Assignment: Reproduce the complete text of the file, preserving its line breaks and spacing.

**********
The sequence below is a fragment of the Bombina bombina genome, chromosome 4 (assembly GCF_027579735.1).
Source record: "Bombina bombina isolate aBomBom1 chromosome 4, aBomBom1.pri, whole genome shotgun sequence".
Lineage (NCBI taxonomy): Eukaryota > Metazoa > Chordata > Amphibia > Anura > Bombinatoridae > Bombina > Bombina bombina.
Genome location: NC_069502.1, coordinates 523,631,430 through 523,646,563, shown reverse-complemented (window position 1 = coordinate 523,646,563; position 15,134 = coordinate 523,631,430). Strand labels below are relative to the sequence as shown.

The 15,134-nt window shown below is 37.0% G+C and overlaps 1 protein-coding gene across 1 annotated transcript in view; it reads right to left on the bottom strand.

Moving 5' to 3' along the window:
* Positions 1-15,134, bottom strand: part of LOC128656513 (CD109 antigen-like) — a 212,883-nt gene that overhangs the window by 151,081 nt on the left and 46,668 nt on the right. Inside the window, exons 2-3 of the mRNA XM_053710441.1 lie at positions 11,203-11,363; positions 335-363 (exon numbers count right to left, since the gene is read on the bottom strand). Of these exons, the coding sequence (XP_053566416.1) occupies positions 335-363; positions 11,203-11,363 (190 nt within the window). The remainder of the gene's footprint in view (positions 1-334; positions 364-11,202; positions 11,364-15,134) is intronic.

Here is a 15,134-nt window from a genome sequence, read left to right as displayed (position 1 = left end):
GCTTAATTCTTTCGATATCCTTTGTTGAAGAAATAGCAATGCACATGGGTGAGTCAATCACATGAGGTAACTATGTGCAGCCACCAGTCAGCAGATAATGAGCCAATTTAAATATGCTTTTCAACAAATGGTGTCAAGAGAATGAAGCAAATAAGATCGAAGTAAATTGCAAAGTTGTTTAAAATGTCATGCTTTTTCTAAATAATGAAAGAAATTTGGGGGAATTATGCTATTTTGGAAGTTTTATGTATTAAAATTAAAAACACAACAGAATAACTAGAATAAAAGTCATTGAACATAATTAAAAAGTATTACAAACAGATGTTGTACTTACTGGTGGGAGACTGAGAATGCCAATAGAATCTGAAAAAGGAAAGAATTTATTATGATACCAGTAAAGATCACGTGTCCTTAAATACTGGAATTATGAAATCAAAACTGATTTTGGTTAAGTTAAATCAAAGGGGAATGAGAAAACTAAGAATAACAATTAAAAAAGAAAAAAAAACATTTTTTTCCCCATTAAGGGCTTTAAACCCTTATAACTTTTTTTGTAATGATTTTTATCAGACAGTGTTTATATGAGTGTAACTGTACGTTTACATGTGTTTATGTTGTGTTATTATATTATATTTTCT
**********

The sequence below is a fragment of the Bombina bombina genome, chromosome 4 (assembly GCF_027579735.1).
Source record: "Bombina bombina isolate aBomBom1 chromosome 4, aBomBom1.pri, whole genome shotgun sequence".
Lineage (NCBI taxonomy): Eukaryota > Metazoa > Chordata > Amphibia > Anura > Bombinatoridae > Bombina > Bombina bombina.
Genome location: NC_069502.1, coordinates 523,631,430 through 523,646,563, shown reverse-complemented (window position 1 = coordinate 523,646,563; position 15,134 = coordinate 523,631,430). Strand labels below are relative to the sequence as shown.

The 15,134-nt window shown below is 37.0% G+C and overlaps 1 protein-coding gene across 1 annotated transcript in view; it reads right to left on the bottom strand.

Moving 5' to 3' along the window:
* Positions 1-15,134, bottom strand: part of LOC128656513 (CD109 antigen-like) — a 212,883-nt gene that overhangs the window by 151,081 nt on the left and 46,668 nt on the right. Inside the window, exons 2-3 of the mRNA XM_053710441.1 lie at positions 11,203-11,363; positions 335-363 (exon numbers count right to left, since the gene is read on the bottom strand). Of these exons, the coding sequence (XP_053566416.1) occupies positions 335-363; positions 11,203-11,363 (190 nt within the window). The remainder of the gene's footprint in view (positions 1-334; positions 364-11,202; positions 11,364-15,134) is intronic.

Here is a 15,134-nt window from a genome sequence, read left to right as displayed (position 1 = left end):
GCTTAATTCTTTCGATATCCTTTGTTGAAGAAATAGCAATGCACATGGGTGAGTCAATCACATGAGGTAACTATGTGCAGCCACCAGTCAGCAGATAATGAGCCAATTTAAATATGCTTTTCAACAAATGGTGTCAAGAGAATGAAGCAAATAAGATCGAAGTAAATTGCAAAGTTGTTTAAAATGTCATGCTTTTTCTAAATAATGAAAGAAATTTGGGGGAATTATGCTATTTTGGAAGTTTTATGTATTAAAATTAAAAACACAACAGAATAACTAGAATAAAAGTCATTGAACATAATTAAAAAGTATTACAAACAGATGTTGTACTTACTGGTGGGAGACTGAGAATGCCAATAGAATCTGAAAAAGGAAAGAATTTATTATGATACCAGTAAAGATCACGTGTCCTTAAATACTGGAATTATGAAATCAAAACTGATTTTGGTTAAGTTAAATCAAAGGGGAATGAGAAAACTAAGAATAACAATTAAAAAAGAAAAAAAAACATTTTTTTCCCCATTAAGGGCTTTAAACCCTTATAACTTTTTTTGTAATGATTTTTATCAGACAGTGTTTATATGAGTGTAACTGTACGTTTACATGTGTTTATGTTGTGTTATTATATTATATTTTCT